Give internet access to all, say teacher prizewinners

Finalists and former winners of Global Teacher Prize also call on governments worldwide to prevent cuts to education budgets during the coronavirus outbreak

Catherine Lough

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Teachers honoured by a global education prize have called on governments to provide reliable internet access for all pupils during the coronavirus outbreak.

More than 100 finalists of the Varkey Foundation Global Teacher Prize have called for support for the 706 million pupils worldwide who remain without internet access while schools are closed.


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They are also calling for governments to rule out cuts to education budgets and for them to review the curriculum when pupils return to school to ensure no pupils are left behind by the crisis.

The calls were made as part of a virtual summit attended by Andreas Schleicher, director of education and skills at the Organisation for Economic Cooperation and Development, Yasmine Sherif, director of Education Cannot Wait, and Stefania Giannini, Unesco's assistant director-general of education.

Sunny Varkey, the founder of education charity the Varkey Foundation and the Global Teacher Prize, opened the summit.

Jamie Frost, a London maths teacher whose free platform DrFrostMaths has been downloaded 6 million times, joined the summit as one of the top fifty finalists of this year's prize.

He was joined by Débora Garofalo, a 2019 top ten finalist teacher from Brazil whose lessons focused on transforming rubbish into robots, and Peter Tabichi, the 2019 Global Teacher Prize winner and a Kenyan science teacher who led his pupils to success in international science fairs.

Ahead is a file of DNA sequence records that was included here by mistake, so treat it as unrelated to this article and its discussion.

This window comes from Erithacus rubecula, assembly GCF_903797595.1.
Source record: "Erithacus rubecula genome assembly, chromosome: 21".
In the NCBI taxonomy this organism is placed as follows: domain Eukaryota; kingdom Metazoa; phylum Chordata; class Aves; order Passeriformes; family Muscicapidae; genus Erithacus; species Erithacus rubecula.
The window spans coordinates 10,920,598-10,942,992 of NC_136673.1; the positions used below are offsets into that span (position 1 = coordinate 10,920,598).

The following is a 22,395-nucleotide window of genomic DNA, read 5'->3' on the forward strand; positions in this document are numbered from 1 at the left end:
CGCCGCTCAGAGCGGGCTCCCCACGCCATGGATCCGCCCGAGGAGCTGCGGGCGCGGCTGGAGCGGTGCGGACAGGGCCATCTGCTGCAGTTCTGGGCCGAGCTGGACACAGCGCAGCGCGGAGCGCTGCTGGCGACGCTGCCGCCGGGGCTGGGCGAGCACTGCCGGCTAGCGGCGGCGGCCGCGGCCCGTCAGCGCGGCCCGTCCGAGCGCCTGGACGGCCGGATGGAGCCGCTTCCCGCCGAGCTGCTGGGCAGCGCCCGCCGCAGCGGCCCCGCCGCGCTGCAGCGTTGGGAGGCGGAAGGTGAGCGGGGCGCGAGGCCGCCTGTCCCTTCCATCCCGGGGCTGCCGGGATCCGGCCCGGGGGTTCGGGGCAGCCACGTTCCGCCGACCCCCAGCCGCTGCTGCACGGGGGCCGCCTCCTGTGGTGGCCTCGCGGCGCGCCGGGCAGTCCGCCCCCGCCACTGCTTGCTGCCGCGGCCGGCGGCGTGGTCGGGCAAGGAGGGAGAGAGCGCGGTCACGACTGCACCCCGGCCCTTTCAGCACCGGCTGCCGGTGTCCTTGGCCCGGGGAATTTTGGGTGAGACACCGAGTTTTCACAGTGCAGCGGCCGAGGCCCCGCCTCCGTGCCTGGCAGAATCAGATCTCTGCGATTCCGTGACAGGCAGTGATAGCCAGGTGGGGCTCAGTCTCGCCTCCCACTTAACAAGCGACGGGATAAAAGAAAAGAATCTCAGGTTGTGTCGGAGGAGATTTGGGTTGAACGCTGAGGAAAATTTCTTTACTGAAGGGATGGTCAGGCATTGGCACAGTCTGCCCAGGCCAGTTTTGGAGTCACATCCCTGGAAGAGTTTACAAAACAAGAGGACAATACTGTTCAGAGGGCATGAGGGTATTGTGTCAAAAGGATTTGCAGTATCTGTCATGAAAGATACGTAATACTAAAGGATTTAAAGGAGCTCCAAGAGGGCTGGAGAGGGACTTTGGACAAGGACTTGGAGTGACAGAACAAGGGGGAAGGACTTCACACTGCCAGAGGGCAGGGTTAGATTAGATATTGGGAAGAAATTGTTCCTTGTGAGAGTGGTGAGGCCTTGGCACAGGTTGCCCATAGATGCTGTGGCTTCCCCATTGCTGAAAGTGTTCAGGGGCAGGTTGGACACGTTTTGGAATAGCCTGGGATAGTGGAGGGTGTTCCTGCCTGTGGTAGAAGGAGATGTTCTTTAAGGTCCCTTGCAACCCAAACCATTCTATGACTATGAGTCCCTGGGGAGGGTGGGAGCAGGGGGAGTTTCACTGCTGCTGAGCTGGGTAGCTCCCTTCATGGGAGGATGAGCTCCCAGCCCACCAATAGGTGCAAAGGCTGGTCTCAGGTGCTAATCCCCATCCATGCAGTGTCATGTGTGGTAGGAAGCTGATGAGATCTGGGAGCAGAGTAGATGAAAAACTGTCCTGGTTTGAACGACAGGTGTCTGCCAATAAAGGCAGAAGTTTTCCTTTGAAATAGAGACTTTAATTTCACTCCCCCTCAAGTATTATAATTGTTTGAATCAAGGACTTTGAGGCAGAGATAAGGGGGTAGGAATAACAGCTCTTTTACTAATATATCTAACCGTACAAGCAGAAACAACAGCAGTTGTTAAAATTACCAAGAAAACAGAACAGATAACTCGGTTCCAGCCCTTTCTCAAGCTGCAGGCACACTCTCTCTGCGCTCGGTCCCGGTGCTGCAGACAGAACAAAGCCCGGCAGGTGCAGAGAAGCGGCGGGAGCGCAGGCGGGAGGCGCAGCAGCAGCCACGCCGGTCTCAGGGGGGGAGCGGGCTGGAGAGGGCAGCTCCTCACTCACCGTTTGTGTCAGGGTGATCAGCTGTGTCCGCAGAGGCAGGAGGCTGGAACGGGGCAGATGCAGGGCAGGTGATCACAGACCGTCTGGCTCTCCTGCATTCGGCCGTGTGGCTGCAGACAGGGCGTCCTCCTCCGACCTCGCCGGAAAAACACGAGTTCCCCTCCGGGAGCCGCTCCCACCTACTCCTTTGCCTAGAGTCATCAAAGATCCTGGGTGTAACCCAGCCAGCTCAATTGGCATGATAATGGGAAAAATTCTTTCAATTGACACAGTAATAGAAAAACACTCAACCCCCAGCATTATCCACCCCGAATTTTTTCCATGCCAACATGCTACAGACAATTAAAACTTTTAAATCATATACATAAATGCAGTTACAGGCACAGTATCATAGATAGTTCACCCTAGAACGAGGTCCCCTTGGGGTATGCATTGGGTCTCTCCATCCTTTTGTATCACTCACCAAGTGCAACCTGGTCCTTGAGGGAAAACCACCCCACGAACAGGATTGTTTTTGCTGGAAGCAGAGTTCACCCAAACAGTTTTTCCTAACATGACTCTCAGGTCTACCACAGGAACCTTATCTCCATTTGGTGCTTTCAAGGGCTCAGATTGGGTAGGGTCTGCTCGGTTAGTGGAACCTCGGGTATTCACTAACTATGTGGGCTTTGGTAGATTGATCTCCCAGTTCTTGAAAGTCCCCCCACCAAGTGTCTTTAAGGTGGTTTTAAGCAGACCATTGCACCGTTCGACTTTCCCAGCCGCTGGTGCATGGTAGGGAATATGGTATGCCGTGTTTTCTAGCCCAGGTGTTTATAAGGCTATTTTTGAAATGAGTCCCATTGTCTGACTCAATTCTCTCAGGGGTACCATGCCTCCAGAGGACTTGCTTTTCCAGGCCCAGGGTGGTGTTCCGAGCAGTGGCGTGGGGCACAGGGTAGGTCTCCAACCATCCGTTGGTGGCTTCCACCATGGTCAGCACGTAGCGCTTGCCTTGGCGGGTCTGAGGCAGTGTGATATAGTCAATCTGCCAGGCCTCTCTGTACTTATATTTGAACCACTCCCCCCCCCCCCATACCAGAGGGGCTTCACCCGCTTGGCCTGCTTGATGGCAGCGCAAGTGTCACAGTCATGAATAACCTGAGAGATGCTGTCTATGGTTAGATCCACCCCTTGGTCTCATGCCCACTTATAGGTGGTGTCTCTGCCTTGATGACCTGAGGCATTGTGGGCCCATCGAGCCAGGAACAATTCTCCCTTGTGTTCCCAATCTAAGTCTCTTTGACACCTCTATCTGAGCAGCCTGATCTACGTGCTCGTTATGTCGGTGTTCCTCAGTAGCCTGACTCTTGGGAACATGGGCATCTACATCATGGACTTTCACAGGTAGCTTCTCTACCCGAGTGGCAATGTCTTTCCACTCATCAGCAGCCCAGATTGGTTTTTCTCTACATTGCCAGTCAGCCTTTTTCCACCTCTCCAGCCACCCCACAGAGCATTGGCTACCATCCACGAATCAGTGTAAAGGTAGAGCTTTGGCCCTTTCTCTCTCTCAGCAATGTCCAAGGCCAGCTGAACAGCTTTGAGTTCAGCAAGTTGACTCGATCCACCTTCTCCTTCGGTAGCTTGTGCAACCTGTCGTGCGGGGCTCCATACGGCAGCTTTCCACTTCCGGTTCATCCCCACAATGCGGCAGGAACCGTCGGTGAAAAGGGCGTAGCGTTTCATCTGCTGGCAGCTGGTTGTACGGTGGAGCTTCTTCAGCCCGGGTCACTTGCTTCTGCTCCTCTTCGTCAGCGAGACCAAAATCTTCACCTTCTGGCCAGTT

Following the summit, winners and finalists from the past six years signed a call for governments to ensure:

  • Reliable internet access for all pupils.
  • Help for pupils to continue learning if they have no internet at home.
  • No education cuts.
  • A safe environment for teachers and pupils when schools reopen.
  • A review of curricula so that there is not a "lost generation" as a result of the crisis.
  • Training for teachers on online learning.
  • Training for teachers on online safeguarding.
  • Protected funding for free school meals.
  • Developing a strategy on edtech.

Andreas Schleicher said: “The coronavirus crisis has laid bare the inequalities in the global education system.

"By supporting young people online with the right resources, the disruption to education wrought by mass school closures can be minimised. But the millions of young people who do not have access to the internet risk being left behind unless we act decisively."

Stefania Giannini said: “I welcome this timely and vital call to action by these inspirational teachers from every corner of the globe. This virtual summit helps put the teacher voice at the heart of our mission to champion inclusive learning opportunities for children and young people all over the world during this sudden and unprecedented disruption to global education.

Yasmine Sherif, director of Education Cannot Wait, said: “Covid-19 represents an education crisis for the whole of humanity, but no one more so than the world’s most vulnerable people: forcibly displaced and crisis-affected children and youth, especially girls who are the most exposed."

 

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author bio

Catherine Lough

Catherine Lough is a reporter at Tes.

Find me on Twitter @CathImogenLough

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